(Bloomberg) -- The prospect of the biggest leveraged buyout in history comes at a precarious time for debt bankers as investors grow increasingly picky in who they’ll lend to and as warnings intensify that corporate borrowing has gotten out of hand.
And then there’s the not-so-distant memory of the last time a big pharmacy chain raised a lot of debt to fund an LBO. On the eve of the financial crisis in 2007, banks including Deutsche Bank AG and JPMorgan Chase & Co. were left holding the bag on some $10 billion of risky loans that funded the buyout of what was then Alliance Boots Plc.
Now it’s Walgreens Boots Alliance Inc. -- created almost five years ago from the combination of the Walgreens and Boots chains -- that’s considering going private, people familiar with the matter said. A deal could require it to sell some $55 billion of debt, according to CreditSights Inc. estimates, which if all raised in the junk markets would amount to the biggest such sale ever.
That money would likely have to come from markets where banks in recent months have struggled to find buyers for some of their riskier deals -- particularly LBOs -- as investors weigh the risks of lending at the peak of a record-long credit boom.
As Walgreens shares soared Tuesday on news of the talks with private equity firms, debt investors were already ticking off a list of potential red flags that could make them balk.
“We are skeptical,” said Bill Zox, chief investment officer for fixed income at Diamond Hill Capital Management, which oversees $22.4 billion in assets including junk-rated debt. “Not just due to size but also due to the current price of the equity, already best-in-class margins in the U.S. business and market-share losses to CVS.”
CreditSights bases its $55 billion debt estimate on a 15% premium to Walgreens’ market value and 30% of equity funding. Even that large of an equity check would take Walgreens leverage to as high as 7 times a key measure of the company’s earnings, said James Goldstein, an analyst at the debt-research firm.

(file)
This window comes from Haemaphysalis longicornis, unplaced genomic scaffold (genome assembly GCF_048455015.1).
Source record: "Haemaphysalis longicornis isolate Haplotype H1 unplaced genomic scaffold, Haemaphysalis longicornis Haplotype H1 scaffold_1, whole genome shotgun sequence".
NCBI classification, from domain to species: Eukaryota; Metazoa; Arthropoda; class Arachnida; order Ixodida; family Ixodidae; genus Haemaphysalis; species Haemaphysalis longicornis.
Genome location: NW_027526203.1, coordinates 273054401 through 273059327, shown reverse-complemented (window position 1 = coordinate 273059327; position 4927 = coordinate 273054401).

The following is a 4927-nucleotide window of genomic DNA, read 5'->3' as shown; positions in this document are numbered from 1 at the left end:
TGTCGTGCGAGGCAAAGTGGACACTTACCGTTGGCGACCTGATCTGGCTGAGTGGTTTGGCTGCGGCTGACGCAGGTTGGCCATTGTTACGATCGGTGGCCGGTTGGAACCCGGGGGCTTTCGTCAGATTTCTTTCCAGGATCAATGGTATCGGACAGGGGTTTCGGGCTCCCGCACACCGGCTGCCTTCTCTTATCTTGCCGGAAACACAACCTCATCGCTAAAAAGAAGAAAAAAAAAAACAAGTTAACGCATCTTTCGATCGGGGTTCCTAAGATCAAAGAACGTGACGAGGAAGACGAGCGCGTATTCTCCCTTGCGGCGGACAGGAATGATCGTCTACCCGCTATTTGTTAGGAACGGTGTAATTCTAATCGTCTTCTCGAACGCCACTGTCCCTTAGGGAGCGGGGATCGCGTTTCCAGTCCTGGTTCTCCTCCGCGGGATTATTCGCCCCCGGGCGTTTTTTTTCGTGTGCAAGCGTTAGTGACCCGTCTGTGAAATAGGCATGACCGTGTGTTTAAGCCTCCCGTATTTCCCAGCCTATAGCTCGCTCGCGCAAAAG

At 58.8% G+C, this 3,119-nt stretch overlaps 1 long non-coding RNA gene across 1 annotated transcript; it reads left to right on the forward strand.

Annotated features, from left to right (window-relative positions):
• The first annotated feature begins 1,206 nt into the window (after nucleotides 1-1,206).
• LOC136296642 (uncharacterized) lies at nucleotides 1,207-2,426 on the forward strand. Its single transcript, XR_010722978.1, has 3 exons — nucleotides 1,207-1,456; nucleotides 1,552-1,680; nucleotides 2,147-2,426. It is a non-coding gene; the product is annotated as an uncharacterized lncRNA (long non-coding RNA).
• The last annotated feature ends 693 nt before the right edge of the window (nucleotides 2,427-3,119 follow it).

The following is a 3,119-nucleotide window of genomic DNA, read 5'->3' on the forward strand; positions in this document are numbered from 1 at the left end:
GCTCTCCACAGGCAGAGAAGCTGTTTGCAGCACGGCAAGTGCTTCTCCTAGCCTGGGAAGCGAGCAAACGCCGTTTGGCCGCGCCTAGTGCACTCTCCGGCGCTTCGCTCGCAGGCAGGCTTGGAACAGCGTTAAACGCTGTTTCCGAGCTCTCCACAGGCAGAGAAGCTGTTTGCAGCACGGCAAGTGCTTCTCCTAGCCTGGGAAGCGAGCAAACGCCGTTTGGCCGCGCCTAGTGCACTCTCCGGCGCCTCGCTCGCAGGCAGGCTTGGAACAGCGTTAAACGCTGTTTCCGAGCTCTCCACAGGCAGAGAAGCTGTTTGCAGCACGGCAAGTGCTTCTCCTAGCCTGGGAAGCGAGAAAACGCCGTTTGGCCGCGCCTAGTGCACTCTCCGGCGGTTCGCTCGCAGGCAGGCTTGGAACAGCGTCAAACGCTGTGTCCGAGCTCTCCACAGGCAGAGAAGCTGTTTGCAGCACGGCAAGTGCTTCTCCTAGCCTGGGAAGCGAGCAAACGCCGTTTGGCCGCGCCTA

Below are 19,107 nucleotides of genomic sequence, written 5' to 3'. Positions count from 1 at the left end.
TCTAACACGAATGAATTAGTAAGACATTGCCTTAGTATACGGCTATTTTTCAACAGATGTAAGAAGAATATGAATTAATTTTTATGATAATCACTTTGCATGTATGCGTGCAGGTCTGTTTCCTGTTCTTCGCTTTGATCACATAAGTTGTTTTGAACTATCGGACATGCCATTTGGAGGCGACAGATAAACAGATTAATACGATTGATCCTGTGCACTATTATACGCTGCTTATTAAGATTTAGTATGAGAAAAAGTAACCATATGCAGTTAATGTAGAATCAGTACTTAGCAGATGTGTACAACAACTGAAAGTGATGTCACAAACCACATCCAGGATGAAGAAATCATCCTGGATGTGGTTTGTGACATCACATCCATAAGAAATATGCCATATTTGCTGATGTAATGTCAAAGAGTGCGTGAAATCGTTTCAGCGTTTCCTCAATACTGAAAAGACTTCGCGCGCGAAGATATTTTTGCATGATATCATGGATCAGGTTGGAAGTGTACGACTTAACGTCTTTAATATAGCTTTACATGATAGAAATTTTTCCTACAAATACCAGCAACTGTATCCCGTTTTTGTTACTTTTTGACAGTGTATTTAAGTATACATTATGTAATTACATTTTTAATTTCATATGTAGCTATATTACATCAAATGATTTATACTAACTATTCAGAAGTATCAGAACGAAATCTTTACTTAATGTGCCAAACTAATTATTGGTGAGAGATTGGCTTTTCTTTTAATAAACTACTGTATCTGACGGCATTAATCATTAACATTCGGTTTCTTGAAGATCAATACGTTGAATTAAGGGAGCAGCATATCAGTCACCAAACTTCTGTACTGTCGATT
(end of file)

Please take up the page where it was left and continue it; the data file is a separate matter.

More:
The company’s enterprise value, which includes its debt, is about $72 billion and Walgreens had adjusted earnings before interest, tax, depreciation and amortization of $7.65 billion in the year through the end of August.
“The market will be skeptical of any massive leveraging transaction for retail,” Goldstein said in an interview. “If you had to lever up some kind of retailer, a pharmacy retailer is better than department store retail, but I don’t think the market is going to be super receptive to the idea that this will thrive.”
Still, the company may have more levers to pull when it comes to financing a deal, Goldstein said. The owner of Boots in the U.K. could sell of some parts of the business to help fund the transaction, he said. The deal would top the largest leveraged buyout in history: the 2007 sale of utility TXU Corp. to KKR & Co. and TPG, which was worth about $45 billion including debt, according to data compiled by Bloomberg.
A transaction could potentially be put together, said Stephen Schwarzman, Blackstone Group Inc.’s chief executive officer, speaking at an event on Wednesday.
“Is it possible? It might be possible,” he said, adding “It’s a huge stretch, doing things over $50 billion.”
Given the transaction’s magnitude, it may have to take the form of a club deal where a number of private equity groups provide capital, Scott Rostan, founder of Training The Street, which offers technical training to financial firms and business schools, said on Bloomberg TV.
“They’d probably have to club together which brings up other issues around control and joint strategy,” he said. “Club deals also have some bad track records over the past decade. They were scrutinized from an antitrust perspective in recent years.”
The markets for leveraged debt have shown signs of weakness in recent months as the trade war with China stokes fears that a recession is coming.
Banks were left holding more than $2 billion of unwanted debt on their books at the end of October, Bloomberg News reported last month. Among them were some loans for Apollo Global Management Inc.’s buyout of photo-printing company Shutterfly. Jefferies Financial Group Inc. was also forced to fund most of a $650 million loan it had agreed to provide for General Atlantic’s acquisition of a majority stake in eye-shadow retailer Morphe, as demand for riskier credits waned.
Funds that invest in leveraged loans have hemorrhaged cash. An index that tracks loan prices is bouncing around ten-month low. And an increasing rate of credit-ratings downgrades relative to upgrades is constraining some of the biggest buyers of the debt. Even in the more-accommodating market for junk-rated bonds, investors aren’t bending to every deal.
Walgreens also faces pressures that are rippling through both the health-care and retail industries, according to Michael Terwilliger, a portfolio manager at Resource Credit Income Fund. E-commerce giants like Amazon.com Inc. are reshaping how consumers buy medicine, while regulatory and public scrutiny of drug prices has restricted increases.
“Either way, there is good reason to be circumspect,” Terwilliger said.
(Updates with comments from Stephen Schwarzman and Scott Rostan from eleventh paragraph.)
--With assistance from Lisa Lee, Lara Wieczezynski and Katherine Doherty.
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